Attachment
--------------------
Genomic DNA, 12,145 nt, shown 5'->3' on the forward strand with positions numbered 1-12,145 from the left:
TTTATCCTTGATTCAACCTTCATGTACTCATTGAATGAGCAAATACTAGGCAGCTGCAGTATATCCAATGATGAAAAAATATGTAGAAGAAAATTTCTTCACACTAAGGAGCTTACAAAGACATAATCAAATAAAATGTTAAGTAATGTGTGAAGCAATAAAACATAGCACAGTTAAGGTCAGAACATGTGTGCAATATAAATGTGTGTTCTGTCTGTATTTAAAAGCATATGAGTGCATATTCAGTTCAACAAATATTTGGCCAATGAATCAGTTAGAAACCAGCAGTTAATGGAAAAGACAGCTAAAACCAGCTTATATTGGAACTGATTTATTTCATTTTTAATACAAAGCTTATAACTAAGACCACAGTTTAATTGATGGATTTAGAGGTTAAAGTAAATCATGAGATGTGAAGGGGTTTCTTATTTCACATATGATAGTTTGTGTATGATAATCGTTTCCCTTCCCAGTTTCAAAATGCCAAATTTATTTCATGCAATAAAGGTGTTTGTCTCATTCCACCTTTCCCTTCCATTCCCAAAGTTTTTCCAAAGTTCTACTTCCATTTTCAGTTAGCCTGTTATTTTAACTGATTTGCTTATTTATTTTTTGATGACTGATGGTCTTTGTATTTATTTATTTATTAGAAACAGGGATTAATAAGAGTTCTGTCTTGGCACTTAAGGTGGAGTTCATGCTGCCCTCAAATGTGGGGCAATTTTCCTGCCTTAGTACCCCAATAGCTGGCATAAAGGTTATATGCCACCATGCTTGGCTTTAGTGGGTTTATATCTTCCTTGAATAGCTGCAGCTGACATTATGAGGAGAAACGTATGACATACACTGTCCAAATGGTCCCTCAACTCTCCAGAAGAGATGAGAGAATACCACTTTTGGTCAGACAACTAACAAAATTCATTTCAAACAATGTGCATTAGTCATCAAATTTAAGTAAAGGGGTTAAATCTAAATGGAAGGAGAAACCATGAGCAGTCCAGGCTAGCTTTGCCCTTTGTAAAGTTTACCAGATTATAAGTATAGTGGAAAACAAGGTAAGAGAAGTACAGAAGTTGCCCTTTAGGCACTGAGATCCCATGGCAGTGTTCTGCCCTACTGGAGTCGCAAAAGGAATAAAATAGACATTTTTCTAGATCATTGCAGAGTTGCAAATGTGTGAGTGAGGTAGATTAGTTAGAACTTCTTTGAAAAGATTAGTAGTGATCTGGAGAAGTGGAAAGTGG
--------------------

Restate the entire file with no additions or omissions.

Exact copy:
Genomic DNA, 12,145 nt, shown 5'->3' on the forward strand with positions numbered 1-12,145 from the left:
TTTATCCTTGATTCAACCTTCATGTACTCATTGAATGAGCAAATACTAGGCAGCTGCAGTATATCCAATGATGAAAAAATATGTAGAAGAAAATTTCTTCACACTAAGGAGCTTACAAAGACATAATCAAATAAAATGTTAAGTAATGTGTGAAGCAATAAAACATAGCACAGTTAAGGTCAGAACATGTGTGCAATATAAATGTGTGTTCTGTCTGTATTTAAAAGCATATGAGTGCATATTCAGTTCAACAAATATTTGGCCAATGAATCAGTTAGAAACCAGCAGTTAATGGAAAAGACAGCTAAAACCAGCTTATATTGGAACTGATTTATTTCATTTTTAATACAAAGCTTATAACTAAGACCACAGTTTAATTGATGGATTTAGAGGTTAAAGTAAATCATGAGATGTGAAGGGGTTTCTTATTTCACATATGATAGTTTGTGTATGATAATCGTTTCCCTTCCCAGTTTCAAAATGCCAAATTTATTTCATGCAATAAAGGTGTTTGTCTCATTCCACCTTTCCCTTCCATTCCCAAAGTTTTTCCAAAGTTCTACTTCCATTTTCAGTTAGCCTGTTATTTTAACTGATTTGCTTATTTATTTTTTGATGACTGATGGTCTTTGTATTTATTTATTTATTAGAAACAGGGATTAATAAGAGTTCTGTCTTGGCACTTAAGGTGGAGTTCATGCTGCCCTCAAATGTGGGGCAATTTTCCTGCCTTAGTACCCCAATAGCTGGCATAAAGGTTATATGCCACCATGCTTGGCTTTAGTGGGTTTATATCTTCCTTGAATAGCTGCAGCTGACATTATGAGGAGAAACGTATGACATACACTGTCCAAATGGTCCCTCAACTCTCCAGAAGAGATGAGAGAATACCACTTTTGGTCAGACAACTAACAAAATTCATTTCAAACAATGTGCATTAGTCATCAAATTTAAGTAAAGGGGTTAAATCTAAATGGAAGGAGAAACCATGAGCAGTCCAGGCTAGCTTTGCCCTTTGTAAAGTTTACCAGATTATAAGTATAGTGGAAAACAAGGTAAGAGAAGTACAGAAGTTGCCCTTTAGGCACTGAGATCCCATGGCAGTGTTCTGCCCTACTGGAGTCGCAAAAGGAATAAAATAGACATTTTTCTAGATCATTGCAGAGTTGCAAATGTGTGAGTGAGGTAGATTAGTTAGAACTTCTTTGAAAAGATTAGTAGTGATCTGGAGAAGTGGAAAGTGG